Independent Online

Tuesday, August 16, 2022

Like us on FacebookFollow us on TwitterView weather by locationView market indicators

Guilty: NSFAS ’millionaire’ Sibongile Mani sentenced to five years behind bars

Walter Sisulu University student Sibongile Mane has been sentenced Picture by BHEKI RADEBE

Walter Sisulu University student Sibongile Mane has been sentenced Picture by BHEKI RADEBE

Published Mar 30, 2022


Walter Sisulu University student, Sibongile Mani, who was erroneously credited with R14 million in her National Student Financial Aid Scheme student account has been sentenced to five years of direct imprisonment. The court dismissed Mani’s plea for a suspended sentence.

East London Regional Court Magistrate, Twanette Olivier, on Wednesday sentenced Mani to five years behind bars for stealing R818 000 of the NSFAS funds in 2017.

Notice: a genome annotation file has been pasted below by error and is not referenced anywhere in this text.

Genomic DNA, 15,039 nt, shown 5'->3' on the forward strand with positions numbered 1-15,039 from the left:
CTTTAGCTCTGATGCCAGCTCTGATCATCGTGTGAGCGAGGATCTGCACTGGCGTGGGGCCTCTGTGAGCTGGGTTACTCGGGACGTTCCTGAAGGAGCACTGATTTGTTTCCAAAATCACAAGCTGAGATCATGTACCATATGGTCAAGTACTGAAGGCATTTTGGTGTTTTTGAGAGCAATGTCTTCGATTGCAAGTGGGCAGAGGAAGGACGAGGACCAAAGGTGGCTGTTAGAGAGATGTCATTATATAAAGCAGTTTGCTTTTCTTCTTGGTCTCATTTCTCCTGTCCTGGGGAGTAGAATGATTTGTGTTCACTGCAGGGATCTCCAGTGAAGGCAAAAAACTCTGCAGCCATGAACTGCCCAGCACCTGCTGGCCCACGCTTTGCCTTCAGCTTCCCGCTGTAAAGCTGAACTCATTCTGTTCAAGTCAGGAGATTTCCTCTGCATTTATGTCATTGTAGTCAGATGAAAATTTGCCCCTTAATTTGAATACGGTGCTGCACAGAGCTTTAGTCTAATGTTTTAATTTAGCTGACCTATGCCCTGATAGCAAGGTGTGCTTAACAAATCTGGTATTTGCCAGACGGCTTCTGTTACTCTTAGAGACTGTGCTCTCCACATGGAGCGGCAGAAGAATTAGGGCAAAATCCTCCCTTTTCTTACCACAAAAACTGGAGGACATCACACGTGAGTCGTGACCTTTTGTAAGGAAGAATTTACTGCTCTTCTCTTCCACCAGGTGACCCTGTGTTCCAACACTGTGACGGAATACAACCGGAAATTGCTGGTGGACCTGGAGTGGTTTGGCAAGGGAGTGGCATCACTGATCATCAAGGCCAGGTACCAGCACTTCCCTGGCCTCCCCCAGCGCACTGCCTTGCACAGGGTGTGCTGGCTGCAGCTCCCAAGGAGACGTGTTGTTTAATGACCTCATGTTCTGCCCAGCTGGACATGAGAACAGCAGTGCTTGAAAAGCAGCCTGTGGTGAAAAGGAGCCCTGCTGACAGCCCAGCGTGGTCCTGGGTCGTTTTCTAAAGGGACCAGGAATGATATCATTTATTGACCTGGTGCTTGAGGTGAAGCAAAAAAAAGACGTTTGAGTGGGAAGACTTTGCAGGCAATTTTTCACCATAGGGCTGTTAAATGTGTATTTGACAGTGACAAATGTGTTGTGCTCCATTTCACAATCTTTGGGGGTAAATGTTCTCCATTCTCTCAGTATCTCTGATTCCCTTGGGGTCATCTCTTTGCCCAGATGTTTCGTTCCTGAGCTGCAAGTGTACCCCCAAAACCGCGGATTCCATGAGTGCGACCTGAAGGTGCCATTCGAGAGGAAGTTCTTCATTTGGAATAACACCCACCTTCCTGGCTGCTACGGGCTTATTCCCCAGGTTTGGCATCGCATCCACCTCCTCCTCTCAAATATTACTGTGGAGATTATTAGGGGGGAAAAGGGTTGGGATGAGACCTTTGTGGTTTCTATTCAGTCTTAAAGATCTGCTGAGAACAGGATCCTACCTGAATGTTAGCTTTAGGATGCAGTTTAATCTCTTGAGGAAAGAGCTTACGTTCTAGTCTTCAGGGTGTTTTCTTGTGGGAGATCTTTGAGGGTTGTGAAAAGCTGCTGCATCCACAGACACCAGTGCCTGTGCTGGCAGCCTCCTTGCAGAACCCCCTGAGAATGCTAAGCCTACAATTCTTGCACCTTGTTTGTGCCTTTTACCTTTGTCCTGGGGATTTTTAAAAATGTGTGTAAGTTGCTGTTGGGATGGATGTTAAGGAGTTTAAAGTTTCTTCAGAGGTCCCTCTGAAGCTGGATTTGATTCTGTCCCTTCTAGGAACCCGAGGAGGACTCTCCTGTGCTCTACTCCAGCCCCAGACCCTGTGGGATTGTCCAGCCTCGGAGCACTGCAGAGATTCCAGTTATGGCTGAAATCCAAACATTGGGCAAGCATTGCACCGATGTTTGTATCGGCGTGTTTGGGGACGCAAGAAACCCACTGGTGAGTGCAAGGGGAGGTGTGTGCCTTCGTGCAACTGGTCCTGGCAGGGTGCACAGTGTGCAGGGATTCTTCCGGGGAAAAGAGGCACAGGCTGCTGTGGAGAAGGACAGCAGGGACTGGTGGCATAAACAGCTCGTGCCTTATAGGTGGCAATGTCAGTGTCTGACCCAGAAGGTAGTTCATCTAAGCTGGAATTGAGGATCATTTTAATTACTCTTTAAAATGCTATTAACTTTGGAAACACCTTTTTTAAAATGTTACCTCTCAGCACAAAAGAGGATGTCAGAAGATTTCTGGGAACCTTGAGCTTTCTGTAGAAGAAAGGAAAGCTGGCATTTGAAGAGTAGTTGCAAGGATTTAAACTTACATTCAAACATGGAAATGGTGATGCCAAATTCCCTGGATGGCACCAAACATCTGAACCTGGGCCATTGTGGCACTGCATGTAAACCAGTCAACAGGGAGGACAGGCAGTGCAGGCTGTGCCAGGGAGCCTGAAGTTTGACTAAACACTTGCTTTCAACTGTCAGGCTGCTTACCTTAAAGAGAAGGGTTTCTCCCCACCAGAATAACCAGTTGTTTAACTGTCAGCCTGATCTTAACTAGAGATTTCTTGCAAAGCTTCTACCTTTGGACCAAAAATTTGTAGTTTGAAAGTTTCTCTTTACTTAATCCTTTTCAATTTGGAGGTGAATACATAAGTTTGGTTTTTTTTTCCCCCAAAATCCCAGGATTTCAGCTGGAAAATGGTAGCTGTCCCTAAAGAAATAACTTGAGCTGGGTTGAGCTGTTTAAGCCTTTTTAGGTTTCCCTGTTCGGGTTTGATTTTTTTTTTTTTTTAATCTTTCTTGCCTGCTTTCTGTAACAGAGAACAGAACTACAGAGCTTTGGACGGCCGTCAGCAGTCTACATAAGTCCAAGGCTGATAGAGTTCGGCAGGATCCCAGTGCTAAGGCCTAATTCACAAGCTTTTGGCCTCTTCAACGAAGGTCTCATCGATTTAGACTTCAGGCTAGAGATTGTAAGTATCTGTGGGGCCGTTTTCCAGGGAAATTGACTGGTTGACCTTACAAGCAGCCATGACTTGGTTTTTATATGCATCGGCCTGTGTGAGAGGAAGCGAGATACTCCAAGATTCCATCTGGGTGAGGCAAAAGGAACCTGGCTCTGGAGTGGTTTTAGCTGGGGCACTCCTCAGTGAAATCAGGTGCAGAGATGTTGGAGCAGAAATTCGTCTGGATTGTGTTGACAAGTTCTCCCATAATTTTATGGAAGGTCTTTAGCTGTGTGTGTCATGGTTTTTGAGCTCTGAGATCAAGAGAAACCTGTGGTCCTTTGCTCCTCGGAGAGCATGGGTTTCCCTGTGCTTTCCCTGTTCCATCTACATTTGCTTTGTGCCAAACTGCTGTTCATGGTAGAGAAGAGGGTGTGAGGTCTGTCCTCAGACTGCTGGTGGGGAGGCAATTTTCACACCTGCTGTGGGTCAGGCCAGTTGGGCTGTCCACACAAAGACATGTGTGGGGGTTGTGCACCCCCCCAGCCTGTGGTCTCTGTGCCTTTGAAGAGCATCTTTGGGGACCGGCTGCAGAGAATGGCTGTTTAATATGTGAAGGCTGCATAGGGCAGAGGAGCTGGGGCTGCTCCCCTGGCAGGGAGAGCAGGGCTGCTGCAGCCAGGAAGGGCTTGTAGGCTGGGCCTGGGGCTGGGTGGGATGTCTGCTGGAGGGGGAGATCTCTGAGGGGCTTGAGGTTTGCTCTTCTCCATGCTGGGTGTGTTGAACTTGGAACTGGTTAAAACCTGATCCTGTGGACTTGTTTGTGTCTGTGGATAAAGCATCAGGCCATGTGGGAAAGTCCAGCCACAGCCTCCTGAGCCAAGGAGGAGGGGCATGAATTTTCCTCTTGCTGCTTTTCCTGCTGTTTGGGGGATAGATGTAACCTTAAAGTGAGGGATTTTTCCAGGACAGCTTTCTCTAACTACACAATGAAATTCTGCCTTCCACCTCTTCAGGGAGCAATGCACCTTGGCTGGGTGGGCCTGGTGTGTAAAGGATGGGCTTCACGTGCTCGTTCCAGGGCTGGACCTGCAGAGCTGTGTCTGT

Story continues below Advertisement

On Tuesday, March 29, Asanda Pakade addressed the East London regional court in mitigation of sentence for education honours degree student.

Olivier said that a suspended sentence was not suitable and warned of “misplaced pity” and that Mani was not a victim.

“The court has a duty to impose a fearlessly appropriate and fair sentence even if such a sentence would not satisfy public opinion,” Olivier said.

Earlier this year, Mani was found guilty of theft relating to R14-million which had been put into her account by Intellimali, a service provider for the NSFAS.

According to the reports, the student leader spent over R818 000 of the funds when R14 million was mistakenly credited to her account before the error was been picked up.

She spent the money on alcohol, cigarettes, blankets, clothes for men, handbags, furniture, beauty products and groceries at a supermarket, in a period of two months.

Story continues below Advertisement

In her judgement, Olivier ruled that Mani knew what she was doing was wrong, but that she had proceeded to spend the money anyway, in a well-planned manner all over the country.


Related Topics:

Crime and courts